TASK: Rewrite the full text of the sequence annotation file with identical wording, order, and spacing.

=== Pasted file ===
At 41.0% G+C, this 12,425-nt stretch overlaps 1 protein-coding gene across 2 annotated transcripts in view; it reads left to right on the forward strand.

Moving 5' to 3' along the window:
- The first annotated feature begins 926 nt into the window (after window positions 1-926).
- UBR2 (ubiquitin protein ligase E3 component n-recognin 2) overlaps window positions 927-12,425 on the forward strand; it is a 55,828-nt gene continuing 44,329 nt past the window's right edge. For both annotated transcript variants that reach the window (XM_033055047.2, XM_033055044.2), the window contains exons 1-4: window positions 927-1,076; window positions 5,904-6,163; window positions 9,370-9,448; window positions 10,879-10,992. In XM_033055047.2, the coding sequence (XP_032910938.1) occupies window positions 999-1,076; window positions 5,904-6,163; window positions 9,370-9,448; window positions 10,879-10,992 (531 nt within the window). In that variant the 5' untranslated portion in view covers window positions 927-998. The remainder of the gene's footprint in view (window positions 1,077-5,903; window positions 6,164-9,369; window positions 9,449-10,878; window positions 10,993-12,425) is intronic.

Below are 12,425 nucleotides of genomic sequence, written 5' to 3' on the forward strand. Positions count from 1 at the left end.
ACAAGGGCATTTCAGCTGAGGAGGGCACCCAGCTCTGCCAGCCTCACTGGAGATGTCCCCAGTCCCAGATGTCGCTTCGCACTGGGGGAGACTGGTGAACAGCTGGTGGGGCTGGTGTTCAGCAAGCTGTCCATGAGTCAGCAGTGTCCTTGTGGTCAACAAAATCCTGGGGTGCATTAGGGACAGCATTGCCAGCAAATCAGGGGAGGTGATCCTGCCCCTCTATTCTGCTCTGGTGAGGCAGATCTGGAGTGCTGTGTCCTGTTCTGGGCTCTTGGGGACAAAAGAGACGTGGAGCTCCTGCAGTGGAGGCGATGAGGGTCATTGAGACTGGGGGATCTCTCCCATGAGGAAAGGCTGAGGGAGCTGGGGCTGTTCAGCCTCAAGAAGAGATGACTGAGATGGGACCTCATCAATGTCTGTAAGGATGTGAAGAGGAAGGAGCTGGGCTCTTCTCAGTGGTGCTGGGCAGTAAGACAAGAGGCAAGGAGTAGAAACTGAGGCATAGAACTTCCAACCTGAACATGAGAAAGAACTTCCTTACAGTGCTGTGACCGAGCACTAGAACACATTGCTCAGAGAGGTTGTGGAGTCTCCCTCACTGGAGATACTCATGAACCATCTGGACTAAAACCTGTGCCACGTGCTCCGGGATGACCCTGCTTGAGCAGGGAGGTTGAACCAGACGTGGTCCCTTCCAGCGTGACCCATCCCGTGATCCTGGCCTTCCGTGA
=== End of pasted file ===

At 41.0% G+C, this 12,425-nt stretch overlaps 1 protein-coding gene across 2 annotated transcripts in view; it reads left to right on the forward strand.

Moving 5' to 3' along the window:
- The first annotated feature begins 926 nt into the window (after window positions 1-926).
- UBR2 (ubiquitin protein ligase E3 component n-recognin 2) overlaps window positions 927-12,425 on the forward strand; it is a 55,828-nt gene continuing 44,329 nt past the window's right edge. For both annotated transcript variants that reach the window (XM_033055047.2, XM_033055044.2), the window contains exons 1-4: window positions 927-1,076; window positions 5,904-6,163; window positions 9,370-9,448; window positions 10,879-10,992. In XM_033055047.2, the coding sequence (XP_032910938.1) occupies window positions 999-1,076; window positions 5,904-6,163; window positions 9,370-9,448; window positions 10,879-10,992 (531 nt within the window). In that variant the 5' untranslated portion in view covers window positions 927-998. The remainder of the gene's footprint in view (window positions 1,077-5,903; window positions 6,164-9,369; window positions 9,449-10,878; window positions 10,993-12,425) is intronic.

Below are 12,425 nucleotides of genomic sequence, written 5' to 3' on the forward strand. Positions count from 1 at the left end.
ACAAGGGCATTTCAGCTGAGGAGGGCACCCAGCTCTGCCAGCCTCACTGGAGATGTCCCCAGTCCCAGATGTCGCTTCGCACTGGGGGAGACTGGTGAACAGCTGGTGGGGCTGGTGTTCAGCAAGCTGTCCATGAGTCAGCAGTGTCCTTGTGGTCAACAAAATCCTGGGGTGCATTAGGGACAGCATTGCCAGCAAATCAGGGGAGGTGATCCTGCCCCTCTATTCTGCTCTGGTGAGGCAGATCTGGAGTGCTGTGTCCTGTTCTGGGCTCTTGGGGACAAAAGAGACGTGGAGCTCCTGCAGTGGAGGCGATGAGGGTCATTGAGACTGGGGGATCTCTCCCATGAGGAAAGGCTGAGGGAGCTGGGGCTGTTCAGCCTCAAGAAGAGATGACTGAGATGGGACCTCATCAATGTCTGTAAGGATGTGAAGAGGAAGGAGCTGGGCTCTTCTCAGTGGTGCTGGGCAGTAAGACAAGAGGCAAGGAGTAGAAACTGAGGCATAGAACTTCCAACCTGAACATGAGAAAGAACTTCCTTACAGTGCTGTGACCGAGCACTAGAACACATTGCTCAGAGAGGTTGTGGAGTCTCCCTCACTGGAGATACTCATGAACCATCTGGACTAAAACCTGTGCCACGTGCTCCGGGATGACCCTGCTTGAGCAGGGAGGTTGAACCAGACGTGGTCCCTTCCAGCGTGACCCATCCCGTGATCCTGGCCTTCCGTGA